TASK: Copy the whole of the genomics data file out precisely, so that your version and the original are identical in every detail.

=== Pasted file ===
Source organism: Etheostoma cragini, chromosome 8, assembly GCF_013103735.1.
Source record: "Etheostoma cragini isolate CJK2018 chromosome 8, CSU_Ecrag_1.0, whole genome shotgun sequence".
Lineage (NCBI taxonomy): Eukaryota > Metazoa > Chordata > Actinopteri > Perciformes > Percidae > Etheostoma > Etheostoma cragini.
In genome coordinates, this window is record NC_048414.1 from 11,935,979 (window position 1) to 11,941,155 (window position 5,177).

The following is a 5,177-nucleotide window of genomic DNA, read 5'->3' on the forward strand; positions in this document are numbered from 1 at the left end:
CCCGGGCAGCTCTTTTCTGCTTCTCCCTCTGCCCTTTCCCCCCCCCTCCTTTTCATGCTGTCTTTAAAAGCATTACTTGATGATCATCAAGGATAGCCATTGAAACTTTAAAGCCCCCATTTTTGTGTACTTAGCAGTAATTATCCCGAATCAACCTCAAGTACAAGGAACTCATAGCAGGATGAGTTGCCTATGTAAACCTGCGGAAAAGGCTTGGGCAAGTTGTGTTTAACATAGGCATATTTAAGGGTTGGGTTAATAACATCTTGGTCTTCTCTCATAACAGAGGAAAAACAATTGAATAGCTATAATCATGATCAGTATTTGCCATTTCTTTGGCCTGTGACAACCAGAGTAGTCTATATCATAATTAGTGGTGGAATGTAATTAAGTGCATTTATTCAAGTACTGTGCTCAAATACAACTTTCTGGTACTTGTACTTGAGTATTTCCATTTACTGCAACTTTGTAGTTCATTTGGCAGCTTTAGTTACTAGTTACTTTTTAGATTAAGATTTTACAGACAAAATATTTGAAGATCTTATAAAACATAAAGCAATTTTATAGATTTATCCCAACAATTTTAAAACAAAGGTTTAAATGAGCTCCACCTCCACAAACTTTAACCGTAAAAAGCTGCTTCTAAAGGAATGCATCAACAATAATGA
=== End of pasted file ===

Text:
Source organism: Etheostoma cragini, chromosome 8, assembly GCF_013103735.1.
Source record: "Etheostoma cragini isolate CJK2018 chromosome 8, CSU_Ecrag_1.0, whole genome shotgun sequence".
Lineage (NCBI taxonomy): Eukaryota > Metazoa > Chordata > Actinopteri > Perciformes > Percidae > Etheostoma > Etheostoma cragini.
In genome coordinates, this window is record NC_048414.1 from 11,935,979 (window position 1) to 11,941,155 (window position 5,177).

The following is a 5,177-nucleotide window of genomic DNA, read 5'->3' on the forward strand; positions in this document are numbered from 1 at the left end:
CCCGGGCAGCTCTTTTCTGCTTCTCCCTCTGCCCTTTCCCCCCCCCTCCTTTTCATGCTGTCTTTAAAAGCATTACTTGATGATCATCAAGGATAGCCATTGAAACTTTAAAGCCCCCATTTTTGTGTACTTAGCAGTAATTATCCCGAATCAACCTCAAGTACAAGGAACTCATAGCAGGATGAGTTGCCTATGTAAACCTGCGGAAAAGGCTTGGGCAAGTTGTGTTTAACATAGGCATATTTAAGGGTTGGGTTAATAACATCTTGGTCTTCTCTCATAACAGAGGAAAAACAATTGAATAGCTATAATCATGATCAGTATTTGCCATTTCTTTGGCCTGTGACAACCAGAGTAGTCTATATCATAATTAGTGGTGGAATGTAATTAAGTGCATTTATTCAAGTACTGTGCTCAAATACAACTTTCTGGTACTTGTACTTGAGTATTTCCATTTACTGCAACTTTGTAGTTCATTTGGCAGCTTTAGTTACTAGTTACTTTTTAGATTAAGATTTTACAGACAAAATATTTGAAGATCTTATAAAACATAAAGCAATTTTATAGATTTATCCCAACAATTTTAAAACAAAGGTTTAAATGAGCTCCACCTCCACAAACTTTAACCGTAAAAAGCTGCTTCTAAAGGAATGCATCAACAATAATGA